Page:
A coalition of First Nations and whale conservation groups have established Whale Sound — a collaborative website that allows researchers and the public to listen and learn more about whale acoustics and how that data might better protect marine mammals moving forward. 

Data and marine sounds derived from 16 different hydrophones off southern and northern Vancouver Island as well as the central and northern coast of British Columbia will be pooled on the central platform and assembled into a massive acoustic library, Wray said. 

“That data is then accessible for researchers or territorial stewards, government or whoever is interested in doing a research project on whale acoustics or the impact of noise on whale habitat,” she said. 

Whales blinded by sound 

Cetaceans — whales, dolphins and porpoises — primarily depend on sound to navigate or “see” in the ocean depths when searching for food, communicating with family or community members, fleeing predators and finding mates, Wray said.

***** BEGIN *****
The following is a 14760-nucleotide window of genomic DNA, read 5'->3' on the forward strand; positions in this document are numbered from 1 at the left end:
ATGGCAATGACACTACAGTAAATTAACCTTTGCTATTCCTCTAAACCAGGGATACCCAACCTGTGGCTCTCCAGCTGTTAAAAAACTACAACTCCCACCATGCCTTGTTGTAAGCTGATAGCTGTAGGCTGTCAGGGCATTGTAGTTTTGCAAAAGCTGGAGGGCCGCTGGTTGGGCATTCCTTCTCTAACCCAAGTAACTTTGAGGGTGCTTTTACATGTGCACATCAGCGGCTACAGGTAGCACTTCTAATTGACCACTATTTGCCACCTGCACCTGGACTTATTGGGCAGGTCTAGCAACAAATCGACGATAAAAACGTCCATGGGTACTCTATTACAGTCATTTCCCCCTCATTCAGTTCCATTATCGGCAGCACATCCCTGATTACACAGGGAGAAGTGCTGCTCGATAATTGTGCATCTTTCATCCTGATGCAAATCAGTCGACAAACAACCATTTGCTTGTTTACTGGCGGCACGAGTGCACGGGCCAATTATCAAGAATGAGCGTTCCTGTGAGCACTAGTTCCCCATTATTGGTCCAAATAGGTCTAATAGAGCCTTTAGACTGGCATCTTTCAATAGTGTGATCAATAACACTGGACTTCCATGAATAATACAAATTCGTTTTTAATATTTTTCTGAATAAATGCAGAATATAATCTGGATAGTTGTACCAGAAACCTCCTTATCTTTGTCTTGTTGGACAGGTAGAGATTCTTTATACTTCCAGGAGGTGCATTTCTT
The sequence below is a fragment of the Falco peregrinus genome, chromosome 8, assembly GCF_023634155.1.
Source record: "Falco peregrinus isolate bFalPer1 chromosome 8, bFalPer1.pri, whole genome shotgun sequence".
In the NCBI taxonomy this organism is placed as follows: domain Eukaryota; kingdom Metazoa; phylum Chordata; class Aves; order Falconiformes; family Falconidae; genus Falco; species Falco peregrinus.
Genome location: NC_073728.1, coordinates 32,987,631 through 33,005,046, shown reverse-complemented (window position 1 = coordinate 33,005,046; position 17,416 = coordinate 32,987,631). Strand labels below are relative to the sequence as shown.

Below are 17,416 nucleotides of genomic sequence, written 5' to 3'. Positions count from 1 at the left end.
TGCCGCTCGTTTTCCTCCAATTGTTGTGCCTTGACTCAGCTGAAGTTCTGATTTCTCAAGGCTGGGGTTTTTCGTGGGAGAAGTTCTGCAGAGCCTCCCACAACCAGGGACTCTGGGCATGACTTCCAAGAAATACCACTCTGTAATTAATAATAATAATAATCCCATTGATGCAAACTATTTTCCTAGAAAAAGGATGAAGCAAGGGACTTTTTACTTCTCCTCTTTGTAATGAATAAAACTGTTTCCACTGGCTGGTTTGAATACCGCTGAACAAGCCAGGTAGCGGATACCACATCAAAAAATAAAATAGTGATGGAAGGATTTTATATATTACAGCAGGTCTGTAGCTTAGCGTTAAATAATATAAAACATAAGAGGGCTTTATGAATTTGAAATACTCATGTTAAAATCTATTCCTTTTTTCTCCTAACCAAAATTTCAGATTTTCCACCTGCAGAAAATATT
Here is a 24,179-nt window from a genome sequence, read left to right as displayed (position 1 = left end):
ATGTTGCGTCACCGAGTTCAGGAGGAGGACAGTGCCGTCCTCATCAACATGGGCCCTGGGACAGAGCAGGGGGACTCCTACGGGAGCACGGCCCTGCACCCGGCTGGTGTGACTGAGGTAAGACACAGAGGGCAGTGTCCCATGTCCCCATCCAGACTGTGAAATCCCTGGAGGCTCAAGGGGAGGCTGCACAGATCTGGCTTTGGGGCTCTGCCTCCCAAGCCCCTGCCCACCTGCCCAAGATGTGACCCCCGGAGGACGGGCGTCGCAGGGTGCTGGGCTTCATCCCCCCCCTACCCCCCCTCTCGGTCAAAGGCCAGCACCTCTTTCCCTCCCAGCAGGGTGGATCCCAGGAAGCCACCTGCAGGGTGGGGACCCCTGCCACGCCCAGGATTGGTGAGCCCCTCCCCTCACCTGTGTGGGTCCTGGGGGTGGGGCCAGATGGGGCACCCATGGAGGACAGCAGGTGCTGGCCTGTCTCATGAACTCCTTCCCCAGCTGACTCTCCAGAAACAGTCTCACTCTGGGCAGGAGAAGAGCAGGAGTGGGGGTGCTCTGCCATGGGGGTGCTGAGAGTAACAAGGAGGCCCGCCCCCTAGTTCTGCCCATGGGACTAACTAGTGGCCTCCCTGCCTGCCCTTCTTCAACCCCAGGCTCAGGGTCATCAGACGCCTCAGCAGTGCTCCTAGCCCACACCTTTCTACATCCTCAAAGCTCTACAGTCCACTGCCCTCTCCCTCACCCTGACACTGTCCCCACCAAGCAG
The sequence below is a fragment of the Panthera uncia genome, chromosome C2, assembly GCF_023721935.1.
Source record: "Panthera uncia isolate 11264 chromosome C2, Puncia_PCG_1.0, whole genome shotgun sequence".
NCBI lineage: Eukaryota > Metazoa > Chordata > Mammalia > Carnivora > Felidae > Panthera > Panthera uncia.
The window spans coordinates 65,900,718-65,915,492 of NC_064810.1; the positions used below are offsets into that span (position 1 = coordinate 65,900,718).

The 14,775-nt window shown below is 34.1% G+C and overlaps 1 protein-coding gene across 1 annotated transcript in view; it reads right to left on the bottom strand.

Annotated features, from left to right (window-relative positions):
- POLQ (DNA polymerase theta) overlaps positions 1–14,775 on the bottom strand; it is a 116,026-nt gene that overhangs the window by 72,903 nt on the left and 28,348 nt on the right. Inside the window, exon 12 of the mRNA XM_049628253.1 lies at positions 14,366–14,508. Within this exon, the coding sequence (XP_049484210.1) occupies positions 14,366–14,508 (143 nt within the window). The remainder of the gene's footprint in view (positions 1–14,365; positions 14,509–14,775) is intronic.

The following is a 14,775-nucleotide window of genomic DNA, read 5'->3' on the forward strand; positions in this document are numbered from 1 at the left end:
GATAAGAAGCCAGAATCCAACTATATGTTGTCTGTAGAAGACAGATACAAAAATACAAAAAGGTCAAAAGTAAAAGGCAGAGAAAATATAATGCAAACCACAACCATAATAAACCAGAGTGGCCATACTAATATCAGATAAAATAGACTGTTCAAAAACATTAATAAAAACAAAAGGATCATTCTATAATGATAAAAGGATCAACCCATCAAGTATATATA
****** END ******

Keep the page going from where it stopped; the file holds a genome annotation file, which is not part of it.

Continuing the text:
But high levels of human-caused noise pollution from underwater construction, pile driving, dredging sonar and vessel traffic can cause acoustic blindness for whales that rely on sound for survival. 

Shipping or boat traffic is one of the greatest threats to whales along the B.C. coast, Wray noted. 

Serious injury and whale fatalities from ship strikes are a growing threat that tends to be concentrated in specific areas, but whales can’t easily escape noise pollution, which travels great distances at rapid speeds, Wray said. 

Noise from a ship’s propeller can reach an explosive 170 decibels — the equivalent of a jet engine or a rocket launch — and travel five times faster in water than it does in air and disrupt marine life within a 100-kilometre radius.